If you have told others that you want to quit smoking, you have probably been given lots of advice. Some of this advice may be fine, and some may be ineffective, and still other advice may be harmful. What works for one person may not work for another.
If you need some help determining which quitting method is right for you, look carefully into the various quitting methods. Here is a brief overview to help you get started in your research.
We all know that smoker who says he or she went “cold turkey” and never had another cigarette. But honestly, that’s pretty rare, and you may not be cut out for that kind of systemic jolt. However, it is an actual method and bears mentioning. Whether or not you go cold turkey depends on a few factors, such as:
- How much you smoke now – If you smoke one or two cigarettes a day or less, going cold turkey may be a viable method for you.
- Whether or not your personality is suited to “cold turkey.” – If you are the kind of person who goes for things in an all-or-nothing way and you have had success tackling other things in your life this way, then the cold turkey method might work for you.
Nicotine Replacement Therapy (NRT) is an option for those who prefer gradual withdrawal. NRT involves alternative means of delivering nicotine into your system. Lozenges and chewing gum that contain nicotine can be purchased over the counter. Nicotine patches require a prescription, and go onto your skin like an adhesive bandage. Inhalers that contain nicotine-laden mist also require a prescription.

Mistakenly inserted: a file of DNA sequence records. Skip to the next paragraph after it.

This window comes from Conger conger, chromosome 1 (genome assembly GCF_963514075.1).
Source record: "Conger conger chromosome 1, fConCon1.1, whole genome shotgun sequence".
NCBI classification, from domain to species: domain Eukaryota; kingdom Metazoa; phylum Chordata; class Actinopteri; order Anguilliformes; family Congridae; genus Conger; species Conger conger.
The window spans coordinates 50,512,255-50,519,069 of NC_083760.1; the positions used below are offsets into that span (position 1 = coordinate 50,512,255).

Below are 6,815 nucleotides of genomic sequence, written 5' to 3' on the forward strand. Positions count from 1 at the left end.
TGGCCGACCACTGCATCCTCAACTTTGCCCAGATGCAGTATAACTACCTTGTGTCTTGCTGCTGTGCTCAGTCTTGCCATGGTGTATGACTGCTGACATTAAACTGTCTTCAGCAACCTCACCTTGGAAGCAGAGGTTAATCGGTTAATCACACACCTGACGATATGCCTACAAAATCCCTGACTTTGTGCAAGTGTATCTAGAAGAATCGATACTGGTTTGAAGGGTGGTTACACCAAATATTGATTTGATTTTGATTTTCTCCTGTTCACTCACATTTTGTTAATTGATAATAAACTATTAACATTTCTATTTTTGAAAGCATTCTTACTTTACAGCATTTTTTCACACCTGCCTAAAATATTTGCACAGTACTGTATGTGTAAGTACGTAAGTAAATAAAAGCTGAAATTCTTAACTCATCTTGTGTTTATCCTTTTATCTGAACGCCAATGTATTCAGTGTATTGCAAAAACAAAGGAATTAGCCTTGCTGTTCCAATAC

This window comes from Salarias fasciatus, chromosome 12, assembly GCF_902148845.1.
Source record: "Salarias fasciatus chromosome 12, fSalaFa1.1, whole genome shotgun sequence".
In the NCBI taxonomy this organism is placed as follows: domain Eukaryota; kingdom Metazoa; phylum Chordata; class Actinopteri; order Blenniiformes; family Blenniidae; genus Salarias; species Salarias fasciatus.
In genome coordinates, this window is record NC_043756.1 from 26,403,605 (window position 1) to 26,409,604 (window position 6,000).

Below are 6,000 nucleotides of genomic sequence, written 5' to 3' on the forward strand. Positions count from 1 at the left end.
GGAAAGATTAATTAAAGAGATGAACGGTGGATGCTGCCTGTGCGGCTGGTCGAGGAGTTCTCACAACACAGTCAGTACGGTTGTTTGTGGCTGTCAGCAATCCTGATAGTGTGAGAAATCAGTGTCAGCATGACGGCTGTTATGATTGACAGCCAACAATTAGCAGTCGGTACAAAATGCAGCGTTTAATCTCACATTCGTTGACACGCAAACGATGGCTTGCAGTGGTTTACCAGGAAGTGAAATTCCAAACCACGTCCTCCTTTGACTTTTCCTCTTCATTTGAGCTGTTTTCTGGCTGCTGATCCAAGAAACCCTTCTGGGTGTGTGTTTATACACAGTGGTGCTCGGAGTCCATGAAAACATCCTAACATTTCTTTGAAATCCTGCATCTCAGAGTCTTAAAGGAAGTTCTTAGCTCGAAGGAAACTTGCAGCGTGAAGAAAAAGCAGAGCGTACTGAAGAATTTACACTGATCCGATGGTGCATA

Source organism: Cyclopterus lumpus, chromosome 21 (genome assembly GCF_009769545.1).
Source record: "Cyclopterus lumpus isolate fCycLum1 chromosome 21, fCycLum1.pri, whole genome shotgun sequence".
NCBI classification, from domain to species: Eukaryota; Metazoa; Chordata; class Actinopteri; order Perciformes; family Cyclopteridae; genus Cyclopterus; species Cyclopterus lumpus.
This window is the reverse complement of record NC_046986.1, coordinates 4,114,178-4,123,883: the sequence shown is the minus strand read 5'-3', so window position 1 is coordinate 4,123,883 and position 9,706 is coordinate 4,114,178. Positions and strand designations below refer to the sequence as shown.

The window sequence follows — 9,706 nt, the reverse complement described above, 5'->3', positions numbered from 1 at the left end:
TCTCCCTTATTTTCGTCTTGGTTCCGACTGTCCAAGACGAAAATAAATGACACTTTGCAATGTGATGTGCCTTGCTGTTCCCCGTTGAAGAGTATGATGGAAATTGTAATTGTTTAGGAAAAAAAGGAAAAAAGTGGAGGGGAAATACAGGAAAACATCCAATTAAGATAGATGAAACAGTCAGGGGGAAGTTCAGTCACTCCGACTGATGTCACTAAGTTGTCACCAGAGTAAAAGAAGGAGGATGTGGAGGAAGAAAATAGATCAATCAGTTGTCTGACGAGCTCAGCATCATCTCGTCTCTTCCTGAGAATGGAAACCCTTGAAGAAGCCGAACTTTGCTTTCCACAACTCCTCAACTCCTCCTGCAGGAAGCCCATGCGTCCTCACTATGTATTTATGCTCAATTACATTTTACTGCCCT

Electronic cigarettes are not considered a form of NRT officially, but they do deliver a nicotine-containing mist via a plastic tube that looks like a cigarette. They are not unlike an inhaler, except they contain a battery-operated heating element that vaporizes nicotine-containing, flavored liquid that is inside the e-cigarette. E-cigarettes do not require a prescription.
If you want to explore some form of NRT as an option, consider how much the oral satisfaction of smoking play a role in your habit. If you really like the “mouth feel” of smoking, then gum, lozenges, or inhalers might be a better option for you than patches.
Hypnotherapists tap into a smoker’s subconscious and use the power of suggestion to help smokers kick the habit. Some smokers have enjoyed immediate success from one session. Others require several visits to the therapist, and for still others hypnosis has no effect. This might be an option for you if you are fully decided that you want to quit, and are open to suggestion.
If you like alternative therapies and approaches to health, acupuncture might be a viable method for you. Acupuncturists use hair-thin needles and insert them at key places on your body. The object is to encourage the body’s energy flow and promote detoxification and relaxation. If you dread the nervous tension that might accompany your quitting efforts, you might take a look at acupuncture as an option.